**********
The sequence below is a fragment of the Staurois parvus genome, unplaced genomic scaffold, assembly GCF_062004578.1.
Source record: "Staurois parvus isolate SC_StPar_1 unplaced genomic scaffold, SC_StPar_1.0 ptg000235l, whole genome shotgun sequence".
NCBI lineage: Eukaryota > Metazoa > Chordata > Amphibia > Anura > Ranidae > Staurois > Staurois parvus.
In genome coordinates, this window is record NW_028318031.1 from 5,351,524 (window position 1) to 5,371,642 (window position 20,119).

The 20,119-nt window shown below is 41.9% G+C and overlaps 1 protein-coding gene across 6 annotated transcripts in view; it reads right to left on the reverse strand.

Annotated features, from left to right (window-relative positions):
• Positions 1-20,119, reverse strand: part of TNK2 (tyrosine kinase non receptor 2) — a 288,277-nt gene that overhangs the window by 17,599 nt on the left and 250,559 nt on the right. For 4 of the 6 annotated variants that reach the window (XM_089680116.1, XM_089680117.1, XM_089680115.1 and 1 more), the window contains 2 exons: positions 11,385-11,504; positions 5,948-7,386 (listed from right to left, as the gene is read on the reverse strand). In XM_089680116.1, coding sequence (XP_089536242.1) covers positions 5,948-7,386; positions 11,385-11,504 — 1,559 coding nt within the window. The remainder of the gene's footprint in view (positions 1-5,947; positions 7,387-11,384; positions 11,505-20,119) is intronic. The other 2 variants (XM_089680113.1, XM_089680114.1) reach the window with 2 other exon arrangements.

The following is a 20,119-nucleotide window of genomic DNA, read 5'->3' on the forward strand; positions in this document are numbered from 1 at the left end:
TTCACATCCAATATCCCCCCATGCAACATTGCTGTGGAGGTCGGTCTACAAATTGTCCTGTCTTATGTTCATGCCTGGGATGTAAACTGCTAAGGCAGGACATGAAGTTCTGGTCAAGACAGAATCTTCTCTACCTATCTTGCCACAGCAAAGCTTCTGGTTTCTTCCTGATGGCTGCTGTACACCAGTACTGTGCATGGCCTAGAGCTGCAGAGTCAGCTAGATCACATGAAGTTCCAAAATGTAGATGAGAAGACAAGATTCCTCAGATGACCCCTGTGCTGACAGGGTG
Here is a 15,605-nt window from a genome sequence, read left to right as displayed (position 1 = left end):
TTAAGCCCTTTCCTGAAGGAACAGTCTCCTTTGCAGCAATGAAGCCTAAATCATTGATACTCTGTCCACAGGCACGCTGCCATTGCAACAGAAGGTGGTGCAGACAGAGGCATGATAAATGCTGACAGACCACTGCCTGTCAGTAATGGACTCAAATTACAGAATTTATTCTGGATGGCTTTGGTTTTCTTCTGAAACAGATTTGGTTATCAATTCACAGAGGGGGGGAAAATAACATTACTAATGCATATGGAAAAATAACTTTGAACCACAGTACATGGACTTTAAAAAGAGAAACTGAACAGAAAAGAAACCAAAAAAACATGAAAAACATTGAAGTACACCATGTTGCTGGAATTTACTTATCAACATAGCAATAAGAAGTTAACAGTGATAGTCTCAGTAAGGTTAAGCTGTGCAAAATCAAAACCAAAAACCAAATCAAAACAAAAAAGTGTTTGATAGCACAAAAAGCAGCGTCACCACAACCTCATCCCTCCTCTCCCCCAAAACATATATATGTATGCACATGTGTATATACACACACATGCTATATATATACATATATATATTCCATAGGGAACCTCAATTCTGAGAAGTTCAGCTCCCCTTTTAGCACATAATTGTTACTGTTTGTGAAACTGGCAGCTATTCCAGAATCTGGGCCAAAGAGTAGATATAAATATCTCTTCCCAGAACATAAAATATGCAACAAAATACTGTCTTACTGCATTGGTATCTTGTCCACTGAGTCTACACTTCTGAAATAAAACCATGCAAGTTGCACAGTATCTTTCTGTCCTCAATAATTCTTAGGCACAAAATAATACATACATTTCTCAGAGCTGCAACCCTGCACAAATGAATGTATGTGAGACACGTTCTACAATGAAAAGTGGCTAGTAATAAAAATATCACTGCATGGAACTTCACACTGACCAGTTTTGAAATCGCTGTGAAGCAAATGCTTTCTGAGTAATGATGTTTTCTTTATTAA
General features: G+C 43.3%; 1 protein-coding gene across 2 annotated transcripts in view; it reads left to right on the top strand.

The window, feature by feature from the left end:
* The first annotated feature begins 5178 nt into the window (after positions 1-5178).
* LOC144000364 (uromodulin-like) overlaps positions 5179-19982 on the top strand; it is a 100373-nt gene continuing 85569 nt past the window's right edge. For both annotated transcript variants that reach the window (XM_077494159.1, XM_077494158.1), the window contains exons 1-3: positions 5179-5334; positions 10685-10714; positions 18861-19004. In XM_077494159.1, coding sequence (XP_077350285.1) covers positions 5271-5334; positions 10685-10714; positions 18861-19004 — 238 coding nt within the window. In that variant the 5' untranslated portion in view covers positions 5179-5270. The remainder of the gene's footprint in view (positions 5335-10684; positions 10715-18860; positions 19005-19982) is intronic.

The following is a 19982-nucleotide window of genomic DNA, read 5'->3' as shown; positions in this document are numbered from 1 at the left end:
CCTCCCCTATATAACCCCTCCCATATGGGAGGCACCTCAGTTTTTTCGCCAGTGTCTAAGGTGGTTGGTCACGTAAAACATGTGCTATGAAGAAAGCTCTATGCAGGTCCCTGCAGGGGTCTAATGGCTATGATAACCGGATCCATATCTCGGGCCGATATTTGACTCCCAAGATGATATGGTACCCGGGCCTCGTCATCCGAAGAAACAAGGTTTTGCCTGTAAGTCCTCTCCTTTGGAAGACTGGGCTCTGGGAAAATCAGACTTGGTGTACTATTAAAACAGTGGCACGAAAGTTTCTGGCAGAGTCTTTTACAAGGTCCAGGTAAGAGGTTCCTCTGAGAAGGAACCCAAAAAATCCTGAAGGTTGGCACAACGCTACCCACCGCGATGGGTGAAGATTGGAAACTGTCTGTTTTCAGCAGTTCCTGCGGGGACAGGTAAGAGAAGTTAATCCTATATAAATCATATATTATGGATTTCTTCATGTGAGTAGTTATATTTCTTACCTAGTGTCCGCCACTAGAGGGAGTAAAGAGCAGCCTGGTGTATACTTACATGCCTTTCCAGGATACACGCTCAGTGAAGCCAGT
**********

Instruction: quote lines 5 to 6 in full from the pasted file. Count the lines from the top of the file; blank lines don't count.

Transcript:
The 20,119-nt window shown below is 41.9% G+C and overlaps 1 protein-coding gene across 6 annotated transcripts in view; it reads right to left on the reverse strand.

Annotated features, from left to right (window-relative positions):